To realise the full power of Swans is to witness them play live, right in front of you. To realise their utter conviction is to see the sweat shine all over the black shirt on Michael Gira’s back, as he elegantly raises his hands like an orchestral conductor or a hell-fire preacher, or both. Since 1982 Swans have ploughed a furrow like no other band. Often described (quite rightly) as a belligerent machine that decimates the audience with brutal and tenacious volume, I felt that after tonight’s gig, I had been involved in an experience that was more to do with unconditional love and a joyous celebration of humanity than crushing hatred and despotic violence.
What I’m saying is that regardless of their stark and pessimistic reputation (particularly associated with their earlier industrial period) tonight Swans uplifted me and made me feel unequivocally happy. This was no less than PURE SONIC THERAPY. When Gira and his friends finally finished two hours and fifteen minutes later I could sense that the whole room was awash with elation and beatific contentment. No I didn’t take ecstasy and I haven’t fell in with a new Christian movement. This was more than just going to see a good band – this was the stripping away of the clutter of a modern mind (with all its hateful multitudinous anxieties) and the revealing of simple love. Love of life itself with all its pain and beauty and also love for your fellow human beings, like children with all their weakness and fear.
I was mindful of the fact that throughout the entire performance my thoughts did not wander once into idle banality or frivolous asides. I was focussed like a beam of light onto the holistic storm of sound that engulfed the entire building. Starting up with the juddering beauty of a song that I’m not familiar with (which doesn’t really matter of course), the six piece Swans embarked on a huge performance of such characteristic magnitude and such awesome emotional leverage that I was left of the opinion that here was a band, and particularly a man, who were more important than any other. I recognised the soaring euphoria of ‘Avatar’ from the new and remarkable album (‘The Seer’), and I recognised ‘Coward’ (from ‘Holy Money’ way back in 1986), ‘The Seer’ and ‘The Apostate’ (which finished the show and just about finished the crowd).
For me ‘Coward’ was particularly thrilling as Norman Westberg’s crunching straining wrenching chords hovered above an impossibly titanic beat hammered down by both Phil Puleo and percussionist Thor Harris. Gira intoned ‘Put your knife in me, I love you’ in a voice that was crystal clear and as profound as murder itself. Pure visceral power. I remember back in the early eighties my cousin telling me that Swans were the ultimate heavy metal band. He used to go and see them a lot, around the ‘Cop’ and ‘Greed’ era. I understood (again) tonight that they are indeed an unadulterated force – they are literally ‘heavy metal’. Whilst on record the skills of the studio engineering often lends their sound a lush sophistication and complexity, particularly on ‘The Seer’, in a live setting the six individuals work as one to bludgeon and caress with such simple primal ferocity that one is nearly moved to tears of naked joy.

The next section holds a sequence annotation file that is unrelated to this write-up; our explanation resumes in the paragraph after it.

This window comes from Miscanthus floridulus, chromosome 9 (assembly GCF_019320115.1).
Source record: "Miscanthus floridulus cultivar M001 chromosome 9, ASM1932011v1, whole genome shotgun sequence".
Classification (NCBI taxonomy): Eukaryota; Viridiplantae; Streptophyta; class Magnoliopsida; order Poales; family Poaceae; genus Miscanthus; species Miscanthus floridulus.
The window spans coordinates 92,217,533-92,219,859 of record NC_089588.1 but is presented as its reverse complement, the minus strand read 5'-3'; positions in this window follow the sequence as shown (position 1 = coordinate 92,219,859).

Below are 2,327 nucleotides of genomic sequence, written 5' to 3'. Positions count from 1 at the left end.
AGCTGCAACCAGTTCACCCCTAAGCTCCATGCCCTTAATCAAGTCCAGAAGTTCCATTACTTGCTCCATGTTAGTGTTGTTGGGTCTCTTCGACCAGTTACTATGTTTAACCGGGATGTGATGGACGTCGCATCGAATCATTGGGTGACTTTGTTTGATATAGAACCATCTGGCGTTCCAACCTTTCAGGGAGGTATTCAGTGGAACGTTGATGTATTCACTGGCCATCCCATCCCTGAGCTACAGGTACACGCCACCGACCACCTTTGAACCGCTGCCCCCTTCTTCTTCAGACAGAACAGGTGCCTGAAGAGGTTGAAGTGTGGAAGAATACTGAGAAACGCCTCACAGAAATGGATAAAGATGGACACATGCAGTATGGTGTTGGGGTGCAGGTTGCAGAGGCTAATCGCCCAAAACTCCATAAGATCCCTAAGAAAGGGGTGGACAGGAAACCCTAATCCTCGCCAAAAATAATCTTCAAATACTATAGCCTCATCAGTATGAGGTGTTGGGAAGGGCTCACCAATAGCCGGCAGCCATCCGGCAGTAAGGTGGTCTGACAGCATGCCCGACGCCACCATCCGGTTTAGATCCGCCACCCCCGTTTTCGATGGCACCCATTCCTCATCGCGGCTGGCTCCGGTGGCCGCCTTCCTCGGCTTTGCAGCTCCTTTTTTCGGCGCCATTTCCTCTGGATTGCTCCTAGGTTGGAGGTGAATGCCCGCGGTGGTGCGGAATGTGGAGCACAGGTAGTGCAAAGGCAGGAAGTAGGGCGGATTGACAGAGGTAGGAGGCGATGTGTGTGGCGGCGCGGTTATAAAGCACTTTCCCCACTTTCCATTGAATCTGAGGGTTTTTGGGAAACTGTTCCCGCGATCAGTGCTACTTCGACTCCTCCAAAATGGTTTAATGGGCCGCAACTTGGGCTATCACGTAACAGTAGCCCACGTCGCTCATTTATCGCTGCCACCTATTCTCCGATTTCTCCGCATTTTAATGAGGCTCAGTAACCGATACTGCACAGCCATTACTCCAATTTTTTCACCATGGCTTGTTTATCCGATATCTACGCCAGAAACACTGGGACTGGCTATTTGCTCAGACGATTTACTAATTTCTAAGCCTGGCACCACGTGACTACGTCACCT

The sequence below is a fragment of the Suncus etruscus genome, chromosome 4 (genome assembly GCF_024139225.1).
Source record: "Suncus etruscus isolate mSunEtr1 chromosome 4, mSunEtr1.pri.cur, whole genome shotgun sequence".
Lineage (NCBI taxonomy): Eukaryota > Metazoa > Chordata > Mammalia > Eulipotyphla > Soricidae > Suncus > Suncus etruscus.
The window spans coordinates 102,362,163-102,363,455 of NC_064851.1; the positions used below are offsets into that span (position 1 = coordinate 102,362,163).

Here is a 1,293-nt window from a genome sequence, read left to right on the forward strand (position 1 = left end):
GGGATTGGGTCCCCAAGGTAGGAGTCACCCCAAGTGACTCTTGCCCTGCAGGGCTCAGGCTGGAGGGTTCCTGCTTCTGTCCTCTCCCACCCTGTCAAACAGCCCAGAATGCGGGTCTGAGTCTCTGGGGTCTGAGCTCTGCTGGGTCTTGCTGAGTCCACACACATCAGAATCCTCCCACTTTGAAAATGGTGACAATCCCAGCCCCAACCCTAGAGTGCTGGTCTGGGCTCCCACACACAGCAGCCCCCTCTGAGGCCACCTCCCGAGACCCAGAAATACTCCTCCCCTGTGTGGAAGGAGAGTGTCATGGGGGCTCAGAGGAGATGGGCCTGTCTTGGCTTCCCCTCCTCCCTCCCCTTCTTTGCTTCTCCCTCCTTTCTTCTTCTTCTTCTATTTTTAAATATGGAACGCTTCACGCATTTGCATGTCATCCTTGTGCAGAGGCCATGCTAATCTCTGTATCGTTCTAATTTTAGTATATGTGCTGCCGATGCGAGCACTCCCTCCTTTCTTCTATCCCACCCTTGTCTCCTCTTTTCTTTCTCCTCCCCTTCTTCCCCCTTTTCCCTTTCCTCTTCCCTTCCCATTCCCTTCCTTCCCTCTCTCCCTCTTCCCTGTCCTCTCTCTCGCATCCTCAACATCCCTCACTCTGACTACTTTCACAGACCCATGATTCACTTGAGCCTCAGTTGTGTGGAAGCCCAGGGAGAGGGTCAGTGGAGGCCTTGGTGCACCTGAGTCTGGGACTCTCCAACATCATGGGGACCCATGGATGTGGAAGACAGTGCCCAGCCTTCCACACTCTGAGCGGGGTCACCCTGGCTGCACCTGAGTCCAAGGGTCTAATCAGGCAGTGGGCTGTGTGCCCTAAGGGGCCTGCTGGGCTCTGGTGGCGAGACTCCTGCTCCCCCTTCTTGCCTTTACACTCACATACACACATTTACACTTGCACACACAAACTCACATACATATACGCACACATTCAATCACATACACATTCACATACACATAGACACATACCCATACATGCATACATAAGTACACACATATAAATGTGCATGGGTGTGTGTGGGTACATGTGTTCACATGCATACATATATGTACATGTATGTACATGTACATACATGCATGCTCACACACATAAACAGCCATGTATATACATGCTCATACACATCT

A quick aside here to the nimble fingered Sir Richard Bishop, the support act. Poor man I thought, having to open for the intensity vortex that was to follow. Like at Supersonic a few weeks ago, he was mellow and witty and his guitar playing was cool and lovely. He even sang a few numbers too. He warned the crowd that this was going to be the last thing they heard until they were struck deaf by Swans.
Back to the main act. Like just a few outfits you can count on your fingers, Swans are responsible for the sound and aesthetic of a good percentage of the bands who I regularly review in these pages, whether the bands themselves realise this or not. And what is astounding is how Michael Gira has relaunched this juggernaut after well over a decade since 1996’s ‘Soundtracks for the Blind’. The last two albums have been, ahem. . . monolithic, and the live shows, as evidenced tonight, reach out into a new dimension of emotional connection.
Gira has described the new live shows as “soul-uplifting and body-destroying” and he is not wrong. I loved and appreciated the gruelling ‘marathon’ aspect of the whole show – the perspiration dripping down my face; my legs starting to burn with standing; the apocalyptic bass from the guitar and the drums digging deep into my guts. Needless to say I kept my ear defenders buried well into my external auditory canals. Those who didn’t wear them were just plain fools. One man even fainted down the front from the heat, and one suspects, from the aural intensity too. I actually left Soundcontrol smiling. We all did. Who else can achieve such a response?
Scribed by: Adam Stone
Photos by: Lee Edwards